Healthcare Recruiters Offer Job-Hunting Tips

Physicians beginning their job search often have many factors to consider. Steve Marsh, managing partner and co-founder of the Medicus Firm, a physician recruitment company based in Dallas and Atlanta, suggests doctors use a four-step process in order to make the best decision.

  1. Write it down- Marsh recommends that physicians write down what they want in a position. The list should include community, practice, income, region, and lifestyle. Lynn Peterson, manager of physician recruitment at the Fairview Health System in Minneapolis, says that physicians should also envision their ideal work day and the kind of patients and complexities they want to treat.
  2. Explain it- Next, Marsh says doctors should explain why each factor is important. By articulating whether a factor is important, doctors can gain a better picture of a possible position.
  3. Rank it- physicians should list their top three priorities in job. Recruiters warn against choosing money over all other factors, since doctors may end up working in a remote location or with difficult call schedules.
  4. Determine if the job is right- Doctors should avoid taking a position based on a single priority. Waiting for the perfect job also isn’t the best move, according to Troy Fowler of Merritt Hawkins, a national physician recruiting firm based in Irving. When a job feels right during the interview and checks off many of the boxes, the physician shouldn’t spend more time looking at other positions.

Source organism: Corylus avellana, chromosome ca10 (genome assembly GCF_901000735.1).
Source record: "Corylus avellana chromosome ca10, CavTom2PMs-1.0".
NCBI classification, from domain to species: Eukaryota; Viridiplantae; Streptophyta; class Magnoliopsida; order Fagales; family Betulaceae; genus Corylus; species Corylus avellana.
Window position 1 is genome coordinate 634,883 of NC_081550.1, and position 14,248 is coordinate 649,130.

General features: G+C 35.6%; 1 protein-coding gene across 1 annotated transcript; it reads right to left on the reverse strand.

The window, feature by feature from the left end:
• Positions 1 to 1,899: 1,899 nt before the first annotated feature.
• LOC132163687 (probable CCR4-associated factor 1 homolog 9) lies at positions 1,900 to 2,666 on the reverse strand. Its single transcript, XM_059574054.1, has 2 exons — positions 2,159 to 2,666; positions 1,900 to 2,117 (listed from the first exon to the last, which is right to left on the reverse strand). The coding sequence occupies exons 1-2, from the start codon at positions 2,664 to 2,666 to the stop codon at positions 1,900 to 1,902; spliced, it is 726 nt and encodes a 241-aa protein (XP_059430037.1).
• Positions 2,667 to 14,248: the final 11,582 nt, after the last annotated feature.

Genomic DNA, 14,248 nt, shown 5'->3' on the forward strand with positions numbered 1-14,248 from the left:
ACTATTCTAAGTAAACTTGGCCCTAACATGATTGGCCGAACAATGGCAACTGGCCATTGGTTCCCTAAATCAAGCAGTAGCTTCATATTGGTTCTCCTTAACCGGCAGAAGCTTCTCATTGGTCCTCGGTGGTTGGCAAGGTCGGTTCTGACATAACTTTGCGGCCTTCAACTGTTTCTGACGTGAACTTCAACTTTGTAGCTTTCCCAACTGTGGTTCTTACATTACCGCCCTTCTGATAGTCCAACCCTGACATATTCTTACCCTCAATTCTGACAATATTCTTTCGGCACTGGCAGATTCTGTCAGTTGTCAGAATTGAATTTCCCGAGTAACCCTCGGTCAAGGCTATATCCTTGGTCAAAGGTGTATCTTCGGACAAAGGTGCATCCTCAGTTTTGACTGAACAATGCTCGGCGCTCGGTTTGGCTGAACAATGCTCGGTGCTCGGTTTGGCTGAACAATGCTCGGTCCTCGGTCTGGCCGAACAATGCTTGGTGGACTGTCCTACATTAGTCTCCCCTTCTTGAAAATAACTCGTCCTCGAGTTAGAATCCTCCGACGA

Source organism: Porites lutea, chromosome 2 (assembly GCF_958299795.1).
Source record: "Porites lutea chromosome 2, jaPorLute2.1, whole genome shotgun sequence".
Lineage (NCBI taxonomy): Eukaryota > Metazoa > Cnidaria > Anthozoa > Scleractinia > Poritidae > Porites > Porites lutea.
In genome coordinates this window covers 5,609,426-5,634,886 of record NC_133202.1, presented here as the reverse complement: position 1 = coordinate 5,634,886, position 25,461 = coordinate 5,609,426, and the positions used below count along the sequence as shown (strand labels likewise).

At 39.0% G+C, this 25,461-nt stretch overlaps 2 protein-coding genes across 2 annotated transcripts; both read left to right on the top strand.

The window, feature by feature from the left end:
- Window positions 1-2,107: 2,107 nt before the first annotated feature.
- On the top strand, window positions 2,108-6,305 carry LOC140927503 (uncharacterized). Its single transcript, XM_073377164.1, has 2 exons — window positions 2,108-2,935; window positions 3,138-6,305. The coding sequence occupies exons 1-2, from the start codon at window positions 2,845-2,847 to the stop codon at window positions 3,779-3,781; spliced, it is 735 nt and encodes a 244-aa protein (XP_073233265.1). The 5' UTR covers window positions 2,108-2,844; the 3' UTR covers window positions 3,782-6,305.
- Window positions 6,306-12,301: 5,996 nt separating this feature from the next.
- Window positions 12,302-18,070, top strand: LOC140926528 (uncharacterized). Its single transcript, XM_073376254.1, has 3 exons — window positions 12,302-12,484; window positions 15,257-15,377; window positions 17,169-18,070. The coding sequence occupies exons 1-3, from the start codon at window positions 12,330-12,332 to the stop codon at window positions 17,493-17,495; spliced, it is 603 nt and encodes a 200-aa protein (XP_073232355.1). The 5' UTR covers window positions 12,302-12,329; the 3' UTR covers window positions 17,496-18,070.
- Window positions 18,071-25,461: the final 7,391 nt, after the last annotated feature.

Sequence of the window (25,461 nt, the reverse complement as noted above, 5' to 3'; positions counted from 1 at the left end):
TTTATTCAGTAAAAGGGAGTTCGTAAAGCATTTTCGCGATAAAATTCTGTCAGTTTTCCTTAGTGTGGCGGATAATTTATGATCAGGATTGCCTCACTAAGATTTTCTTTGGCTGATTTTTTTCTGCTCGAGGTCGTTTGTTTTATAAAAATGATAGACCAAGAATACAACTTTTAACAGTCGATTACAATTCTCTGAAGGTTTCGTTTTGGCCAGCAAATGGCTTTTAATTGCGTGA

In terms of the most popular states that physicians choose to work in, Texas proves to be a popular destination. 48 percent of the physicians surveyed by Merritt Hawkins preferred to relocate to California, Florida, New York, North Carolina, Texas or Washington.

One comment on “Healthcare Recruiters Offer Job-Hunting Tips

  1. In addition to these excellent points, I would add: Ask a lot of questions.

    Recruiting is the equivalent of getting married after 4 or 5 dates. It is amazing how many critical questions do not get adequately addressed in the recruitment physician process which can include a lot of pressure to close the deal.

    When the placement does not work out — and it happens far more often that the industry is willing to admit — it is usually because of issues about which major assumptions were made: that the physician fully understands the comp plan, that there are no important issues left in the “we will work that out, don’t worry” category, and that there is a robust onboarding program in place with assigned navigators/coaches to help the physician learn the organization and the always present medical politics.

    Successful recruiting requires a disciplined and communication. Remember that the average clinical physician is a novice in these sorts of transactions and misunderstandings are not that uncommon.

    Reply

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